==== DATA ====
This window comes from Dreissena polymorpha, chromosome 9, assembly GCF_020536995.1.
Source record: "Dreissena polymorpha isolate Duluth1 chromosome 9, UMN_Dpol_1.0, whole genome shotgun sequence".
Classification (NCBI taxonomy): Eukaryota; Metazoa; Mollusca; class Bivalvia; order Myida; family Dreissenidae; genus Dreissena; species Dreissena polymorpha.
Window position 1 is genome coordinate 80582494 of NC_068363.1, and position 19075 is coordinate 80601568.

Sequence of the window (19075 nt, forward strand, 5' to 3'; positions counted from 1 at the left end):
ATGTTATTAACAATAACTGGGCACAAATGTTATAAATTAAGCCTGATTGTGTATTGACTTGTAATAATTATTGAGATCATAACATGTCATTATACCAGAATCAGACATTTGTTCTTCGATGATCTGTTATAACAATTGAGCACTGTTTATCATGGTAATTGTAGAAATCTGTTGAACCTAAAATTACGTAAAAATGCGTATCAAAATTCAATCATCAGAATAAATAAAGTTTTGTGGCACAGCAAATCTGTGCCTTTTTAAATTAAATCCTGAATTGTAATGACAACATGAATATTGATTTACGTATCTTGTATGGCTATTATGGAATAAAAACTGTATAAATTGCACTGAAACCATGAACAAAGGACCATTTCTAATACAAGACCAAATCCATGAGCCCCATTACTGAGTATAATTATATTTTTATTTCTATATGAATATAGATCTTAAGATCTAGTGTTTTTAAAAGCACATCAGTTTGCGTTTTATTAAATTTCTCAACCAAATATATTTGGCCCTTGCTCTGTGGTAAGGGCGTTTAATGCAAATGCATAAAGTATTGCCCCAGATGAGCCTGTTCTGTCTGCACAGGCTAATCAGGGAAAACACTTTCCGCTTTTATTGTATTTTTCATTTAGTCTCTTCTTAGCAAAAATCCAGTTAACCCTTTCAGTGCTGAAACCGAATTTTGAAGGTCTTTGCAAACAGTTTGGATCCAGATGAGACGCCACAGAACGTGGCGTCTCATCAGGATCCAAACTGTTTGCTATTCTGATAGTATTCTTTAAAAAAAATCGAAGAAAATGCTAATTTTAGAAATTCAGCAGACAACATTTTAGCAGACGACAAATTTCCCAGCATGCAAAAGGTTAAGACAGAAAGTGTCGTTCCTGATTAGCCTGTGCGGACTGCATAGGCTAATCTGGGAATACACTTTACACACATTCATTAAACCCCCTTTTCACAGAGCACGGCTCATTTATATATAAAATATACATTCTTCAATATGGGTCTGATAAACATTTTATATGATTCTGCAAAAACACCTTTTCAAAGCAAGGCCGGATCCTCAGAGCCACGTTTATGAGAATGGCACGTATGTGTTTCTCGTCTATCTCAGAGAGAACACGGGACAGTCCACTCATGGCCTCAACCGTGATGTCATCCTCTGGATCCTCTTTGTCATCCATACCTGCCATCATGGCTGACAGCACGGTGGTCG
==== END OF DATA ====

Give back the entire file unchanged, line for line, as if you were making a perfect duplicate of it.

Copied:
This window comes from Dreissena polymorpha, chromosome 9, assembly GCF_020536995.1.
Source record: "Dreissena polymorpha isolate Duluth1 chromosome 9, UMN_Dpol_1.0, whole genome shotgun sequence".
Classification (NCBI taxonomy): Eukaryota; Metazoa; Mollusca; class Bivalvia; order Myida; family Dreissenidae; genus Dreissena; species Dreissena polymorpha.
Window position 1 is genome coordinate 80582494 of NC_068363.1, and position 19075 is coordinate 80601568.

Sequence of the window (19075 nt, forward strand, 5' to 3'; positions counted from 1 at the left end):
ATGTTATTAACAATAACTGGGCACAAATGTTATAAATTAAGCCTGATTGTGTATTGACTTGTAATAATTATTGAGATCATAACATGTCATTATACCAGAATCAGACATTTGTTCTTCGATGATCTGTTATAACAATTGAGCACTGTTTATCATGGTAATTGTAGAAATCTGTTGAACCTAAAATTACGTAAAAATGCGTATCAAAATTCAATCATCAGAATAAATAAAGTTTTGTGGCACAGCAAATCTGTGCCTTTTTAAATTAAATCCTGAATTGTAATGACAACATGAATATTGATTTACGTATCTTGTATGGCTATTATGGAATAAAAACTGTATAAATTGCACTGAAACCATGAACAAAGGACCATTTCTAATACAAGACCAAATCCATGAGCCCCATTACTGAGTATAATTATATTTTTATTTCTATATGAATATAGATCTTAAGATCTAGTGTTTTTAAAAGCACATCAGTTTGCGTTTTATTAAATTTCTCAACCAAATATATTTGGCCCTTGCTCTGTGGTAAGGGCGTTTAATGCAAATGCATAAAGTATTGCCCCAGATGAGCCTGTTCTGTCTGCACAGGCTAATCAGGGAAAACACTTTCCGCTTTTATTGTATTTTTCATTTAGTCTCTTCTTAGCAAAAATCCAGTTAACCCTTTCAGTGCTGAAACCGAATTTTGAAGGTCTTTGCAAACAGTTTGGATCCAGATGAGACGCCACAGAACGTGGCGTCTCATCAGGATCCAAACTGTTTGCTATTCTGATAGTATTCTTTAAAAAAAATCGAAGAAAATGCTAATTTTAGAAATTCAGCAGACAACATTTTAGCAGACGACAAATTTCCCAGCATGCAAAAGGTTAAGACAGAAAGTGTCGTTCCTGATTAGCCTGTGCGGACTGCATAGGCTAATCTGGGAATACACTTTACACACATTCATTAAACCCCCTTTTCACAGAGCACGGCTCATTTATATATAAAATATACATTCTTCAATATGGGTCTGATAAACATTTTATATGATTCTGCAAAAACACCTTTTCAAAGCAAGGCCGGATCCTCAGAGCCACGTTTATGAGAATGGCACGTATGTGTTTCTCGTCTATCTCAGAGAGAACACGGGACAGTCCACTCATGGCCTCAACCGTGATGTCATCCTCTGGATCCTCTTTGTCATCCATACCTGCCATCATGGCTGACAGCACGGTGGTCG